Poland Unexpectedly Hikes Rates For The First Time Since 2012 To Tackle Nontransitory Inflation

Poland Unexpectedly Hikes Rates For The First Time Since 2012 To Tackle Nontransitory Inflation

Just a few short hours after the RBNZ hiked New Zealand’s interest rate from 0.25% to 0.50% for the first time since the covid pandemic, in a move that was widely expected (there was no single case of covid to derail this particular rate hike)…

… an actual surprise came out of Poland whose central banks unexpectedly raised interest rates by 40 basis points, caving in to pressure to act against surging inflation that has already prompted nearby Hungary and the Czech Republic to start tightening monetary policy.  None of the 29 economists surveyed by Bloomberg predicted the increase that pushed the reference rate to 0.5%, compared with inflation at 5.8%

Poland’s first hike since 2012 came a day after central bank Governor Adam Glapinski signaled policy makers were getting close to lifting borrowing costs from their record low, but gave no indication the decision was imminent. It also comes one day after the central banker said Poland would seek to buy 100 tons of gold in 2022.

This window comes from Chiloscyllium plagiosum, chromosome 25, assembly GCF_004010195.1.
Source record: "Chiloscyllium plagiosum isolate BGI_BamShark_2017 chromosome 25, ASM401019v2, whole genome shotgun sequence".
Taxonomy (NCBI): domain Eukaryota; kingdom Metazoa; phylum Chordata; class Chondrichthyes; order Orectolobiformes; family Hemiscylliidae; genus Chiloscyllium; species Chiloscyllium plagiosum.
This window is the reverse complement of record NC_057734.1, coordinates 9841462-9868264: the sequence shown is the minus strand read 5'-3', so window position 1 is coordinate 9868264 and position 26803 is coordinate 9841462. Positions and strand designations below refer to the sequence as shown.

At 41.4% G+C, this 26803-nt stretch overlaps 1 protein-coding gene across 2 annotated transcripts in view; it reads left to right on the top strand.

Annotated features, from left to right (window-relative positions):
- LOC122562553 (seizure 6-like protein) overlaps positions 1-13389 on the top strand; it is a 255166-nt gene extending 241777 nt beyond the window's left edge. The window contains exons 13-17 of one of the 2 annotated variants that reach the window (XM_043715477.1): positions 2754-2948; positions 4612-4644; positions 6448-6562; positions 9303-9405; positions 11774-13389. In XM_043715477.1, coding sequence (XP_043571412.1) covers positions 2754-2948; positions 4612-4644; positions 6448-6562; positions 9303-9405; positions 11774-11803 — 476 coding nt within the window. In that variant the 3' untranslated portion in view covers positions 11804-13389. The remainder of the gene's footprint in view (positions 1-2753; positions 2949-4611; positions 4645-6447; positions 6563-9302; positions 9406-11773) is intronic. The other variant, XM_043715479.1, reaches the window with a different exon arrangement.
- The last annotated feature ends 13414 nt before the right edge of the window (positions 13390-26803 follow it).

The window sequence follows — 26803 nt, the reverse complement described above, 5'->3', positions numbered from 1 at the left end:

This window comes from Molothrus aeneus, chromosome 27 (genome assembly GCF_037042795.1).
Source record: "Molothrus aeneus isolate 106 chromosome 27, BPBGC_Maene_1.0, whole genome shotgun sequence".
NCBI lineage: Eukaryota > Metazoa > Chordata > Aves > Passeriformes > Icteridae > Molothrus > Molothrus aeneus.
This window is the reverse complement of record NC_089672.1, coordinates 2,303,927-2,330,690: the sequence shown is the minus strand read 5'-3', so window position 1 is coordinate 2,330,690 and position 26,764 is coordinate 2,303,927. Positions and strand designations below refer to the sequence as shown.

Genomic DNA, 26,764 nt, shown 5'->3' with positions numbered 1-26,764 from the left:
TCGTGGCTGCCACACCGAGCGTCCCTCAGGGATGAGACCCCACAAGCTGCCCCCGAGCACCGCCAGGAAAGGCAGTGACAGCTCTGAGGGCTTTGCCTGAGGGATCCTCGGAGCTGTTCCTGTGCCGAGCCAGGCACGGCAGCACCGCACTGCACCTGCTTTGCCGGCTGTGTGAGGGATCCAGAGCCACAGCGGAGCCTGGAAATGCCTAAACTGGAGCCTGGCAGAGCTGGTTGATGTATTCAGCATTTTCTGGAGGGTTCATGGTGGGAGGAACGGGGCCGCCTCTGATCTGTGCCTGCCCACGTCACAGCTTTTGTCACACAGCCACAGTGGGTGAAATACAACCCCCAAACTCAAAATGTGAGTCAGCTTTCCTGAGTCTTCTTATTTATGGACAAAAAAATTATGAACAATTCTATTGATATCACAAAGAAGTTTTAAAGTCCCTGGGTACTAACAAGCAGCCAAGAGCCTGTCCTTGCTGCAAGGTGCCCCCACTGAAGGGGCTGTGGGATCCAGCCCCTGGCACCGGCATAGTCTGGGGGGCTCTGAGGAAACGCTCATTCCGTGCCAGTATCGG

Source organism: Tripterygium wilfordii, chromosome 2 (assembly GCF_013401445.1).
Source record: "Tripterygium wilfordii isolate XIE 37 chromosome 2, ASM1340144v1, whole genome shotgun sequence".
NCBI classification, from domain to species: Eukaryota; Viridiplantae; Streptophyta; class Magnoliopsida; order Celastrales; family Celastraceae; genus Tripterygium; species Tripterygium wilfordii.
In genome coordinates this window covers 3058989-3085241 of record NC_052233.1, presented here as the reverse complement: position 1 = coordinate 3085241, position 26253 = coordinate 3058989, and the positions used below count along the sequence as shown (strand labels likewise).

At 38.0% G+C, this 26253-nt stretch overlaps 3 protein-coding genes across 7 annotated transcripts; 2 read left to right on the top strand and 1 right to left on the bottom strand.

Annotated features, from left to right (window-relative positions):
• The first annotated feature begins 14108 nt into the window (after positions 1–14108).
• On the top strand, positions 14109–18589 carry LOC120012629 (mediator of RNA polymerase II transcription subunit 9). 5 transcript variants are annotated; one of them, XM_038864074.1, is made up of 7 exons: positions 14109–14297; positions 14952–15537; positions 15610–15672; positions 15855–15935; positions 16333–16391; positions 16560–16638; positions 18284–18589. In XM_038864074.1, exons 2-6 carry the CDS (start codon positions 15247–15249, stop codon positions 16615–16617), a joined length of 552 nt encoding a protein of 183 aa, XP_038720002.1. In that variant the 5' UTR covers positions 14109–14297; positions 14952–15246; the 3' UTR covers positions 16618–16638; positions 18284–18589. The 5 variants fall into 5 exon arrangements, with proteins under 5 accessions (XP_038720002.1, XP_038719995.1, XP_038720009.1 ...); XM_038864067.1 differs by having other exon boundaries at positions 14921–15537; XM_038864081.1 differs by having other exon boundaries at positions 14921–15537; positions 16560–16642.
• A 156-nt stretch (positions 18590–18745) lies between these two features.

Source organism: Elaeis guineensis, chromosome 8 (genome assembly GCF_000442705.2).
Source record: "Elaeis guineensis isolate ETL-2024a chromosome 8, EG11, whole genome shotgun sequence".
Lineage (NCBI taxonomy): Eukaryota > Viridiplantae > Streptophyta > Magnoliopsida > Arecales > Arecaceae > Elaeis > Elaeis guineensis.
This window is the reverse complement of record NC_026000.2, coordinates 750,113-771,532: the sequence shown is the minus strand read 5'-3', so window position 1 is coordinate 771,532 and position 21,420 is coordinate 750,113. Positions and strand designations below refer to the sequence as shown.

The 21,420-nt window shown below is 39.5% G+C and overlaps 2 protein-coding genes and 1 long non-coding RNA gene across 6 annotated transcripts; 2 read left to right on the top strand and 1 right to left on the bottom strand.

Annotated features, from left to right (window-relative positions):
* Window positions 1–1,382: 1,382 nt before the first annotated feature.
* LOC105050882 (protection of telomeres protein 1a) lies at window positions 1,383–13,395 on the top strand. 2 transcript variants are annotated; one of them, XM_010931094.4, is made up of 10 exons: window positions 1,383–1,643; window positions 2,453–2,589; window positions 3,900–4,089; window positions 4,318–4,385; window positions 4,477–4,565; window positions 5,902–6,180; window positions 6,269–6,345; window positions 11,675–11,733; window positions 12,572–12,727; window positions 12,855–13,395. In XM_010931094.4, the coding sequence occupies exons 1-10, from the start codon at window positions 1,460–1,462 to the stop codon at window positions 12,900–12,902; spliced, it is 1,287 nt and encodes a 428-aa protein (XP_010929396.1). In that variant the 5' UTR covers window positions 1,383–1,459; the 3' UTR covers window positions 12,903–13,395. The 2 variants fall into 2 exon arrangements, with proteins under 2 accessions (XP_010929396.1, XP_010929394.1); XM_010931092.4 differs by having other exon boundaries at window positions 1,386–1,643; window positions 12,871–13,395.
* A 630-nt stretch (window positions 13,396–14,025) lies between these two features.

A closer look at the statement reveals that the decision appears to have been somewhat chaotic and while it said that it was prompted by the attempt to ease inflation to its target in the medium term, the statement did not specify if the rate rise was the start of a tightening cycle or an one-time increase.

Unlike the Fed, at least Poland had the guts to inflation appears to no longer be transitory, and instead “may remain elevated longer than expected.”

“Amid probable further economic recovery and favorable labor market conditions, inflation may remain elevated longer than hitherto expected”

“Even though the impact of some supply-side factors currently increasing inflation will fade next year, the rise in global prices of both energy and agricultural commodities observed in recent months may still increase price growth in the coming quarters”

Bloomberg notes that the statement also omitted previous a sentence that said the central bank will continue its bond-buying program.

Tyler Durden
Wed, 10/06/2021 – 11:00

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